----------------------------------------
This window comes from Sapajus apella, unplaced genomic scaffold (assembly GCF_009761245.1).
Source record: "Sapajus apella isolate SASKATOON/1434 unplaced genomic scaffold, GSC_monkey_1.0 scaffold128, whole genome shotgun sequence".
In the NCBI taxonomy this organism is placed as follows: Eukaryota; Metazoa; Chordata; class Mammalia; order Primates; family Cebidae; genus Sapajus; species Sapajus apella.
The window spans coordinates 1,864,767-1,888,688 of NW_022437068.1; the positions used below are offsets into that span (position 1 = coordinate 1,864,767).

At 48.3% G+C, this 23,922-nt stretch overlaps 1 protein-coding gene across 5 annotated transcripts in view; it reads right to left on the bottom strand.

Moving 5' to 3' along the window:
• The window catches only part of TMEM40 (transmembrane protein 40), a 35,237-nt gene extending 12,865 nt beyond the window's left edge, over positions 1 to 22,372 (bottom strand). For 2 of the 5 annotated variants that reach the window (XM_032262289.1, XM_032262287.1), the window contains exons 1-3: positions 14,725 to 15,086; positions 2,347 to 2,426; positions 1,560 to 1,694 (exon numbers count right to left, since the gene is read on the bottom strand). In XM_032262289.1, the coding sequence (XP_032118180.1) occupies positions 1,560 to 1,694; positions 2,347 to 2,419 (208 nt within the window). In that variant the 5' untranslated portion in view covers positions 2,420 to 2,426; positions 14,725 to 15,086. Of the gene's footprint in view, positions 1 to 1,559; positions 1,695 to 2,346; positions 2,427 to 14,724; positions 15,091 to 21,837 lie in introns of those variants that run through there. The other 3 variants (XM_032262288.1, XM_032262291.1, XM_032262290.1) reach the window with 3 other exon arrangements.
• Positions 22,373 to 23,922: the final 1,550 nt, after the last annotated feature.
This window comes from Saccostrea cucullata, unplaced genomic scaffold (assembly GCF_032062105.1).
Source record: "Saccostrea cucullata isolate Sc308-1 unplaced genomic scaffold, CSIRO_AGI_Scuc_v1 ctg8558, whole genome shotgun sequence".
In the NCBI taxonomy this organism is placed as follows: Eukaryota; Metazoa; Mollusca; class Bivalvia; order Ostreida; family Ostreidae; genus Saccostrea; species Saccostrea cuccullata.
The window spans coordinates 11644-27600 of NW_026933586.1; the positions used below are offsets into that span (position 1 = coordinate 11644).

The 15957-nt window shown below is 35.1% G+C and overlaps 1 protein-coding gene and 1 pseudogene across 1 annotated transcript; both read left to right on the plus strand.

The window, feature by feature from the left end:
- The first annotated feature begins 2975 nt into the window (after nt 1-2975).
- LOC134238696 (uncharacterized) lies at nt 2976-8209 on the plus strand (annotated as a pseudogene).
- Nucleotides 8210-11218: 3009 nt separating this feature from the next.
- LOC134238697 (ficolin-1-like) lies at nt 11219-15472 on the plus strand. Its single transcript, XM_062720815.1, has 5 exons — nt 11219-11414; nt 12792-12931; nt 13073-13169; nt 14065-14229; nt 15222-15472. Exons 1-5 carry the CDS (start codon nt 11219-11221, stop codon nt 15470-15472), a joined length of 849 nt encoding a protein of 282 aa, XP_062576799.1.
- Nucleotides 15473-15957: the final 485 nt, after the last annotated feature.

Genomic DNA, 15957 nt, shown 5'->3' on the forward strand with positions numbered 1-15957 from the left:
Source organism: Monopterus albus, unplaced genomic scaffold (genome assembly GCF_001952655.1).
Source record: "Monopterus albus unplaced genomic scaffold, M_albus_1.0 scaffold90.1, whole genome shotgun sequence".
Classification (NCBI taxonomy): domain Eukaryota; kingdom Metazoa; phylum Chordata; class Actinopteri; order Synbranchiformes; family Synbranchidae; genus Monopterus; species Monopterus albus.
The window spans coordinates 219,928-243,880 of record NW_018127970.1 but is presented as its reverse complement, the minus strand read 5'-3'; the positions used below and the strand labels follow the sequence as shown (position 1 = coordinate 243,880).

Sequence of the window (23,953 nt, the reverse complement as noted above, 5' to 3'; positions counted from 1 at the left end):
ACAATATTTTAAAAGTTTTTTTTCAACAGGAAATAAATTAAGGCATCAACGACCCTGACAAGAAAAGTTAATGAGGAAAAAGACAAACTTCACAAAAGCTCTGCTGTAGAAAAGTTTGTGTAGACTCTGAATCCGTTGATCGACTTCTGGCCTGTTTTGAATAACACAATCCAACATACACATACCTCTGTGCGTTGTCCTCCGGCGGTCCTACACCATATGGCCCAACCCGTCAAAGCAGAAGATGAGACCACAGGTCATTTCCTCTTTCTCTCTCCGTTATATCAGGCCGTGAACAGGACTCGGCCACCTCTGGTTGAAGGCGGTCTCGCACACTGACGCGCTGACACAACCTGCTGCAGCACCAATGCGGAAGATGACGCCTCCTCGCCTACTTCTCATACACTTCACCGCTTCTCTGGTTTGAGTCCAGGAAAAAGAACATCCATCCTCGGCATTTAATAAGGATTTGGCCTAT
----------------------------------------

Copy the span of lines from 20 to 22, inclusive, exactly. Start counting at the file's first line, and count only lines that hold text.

Genomic DNA, 15957 nt, shown 5'->3' on the forward strand with positions numbered 1-15957 from the left:
Source organism: Monopterus albus, unplaced genomic scaffold (genome assembly GCF_001952655.1).
Source record: "Monopterus albus unplaced genomic scaffold, M_albus_1.0 scaffold90.1, whole genome shotgun sequence".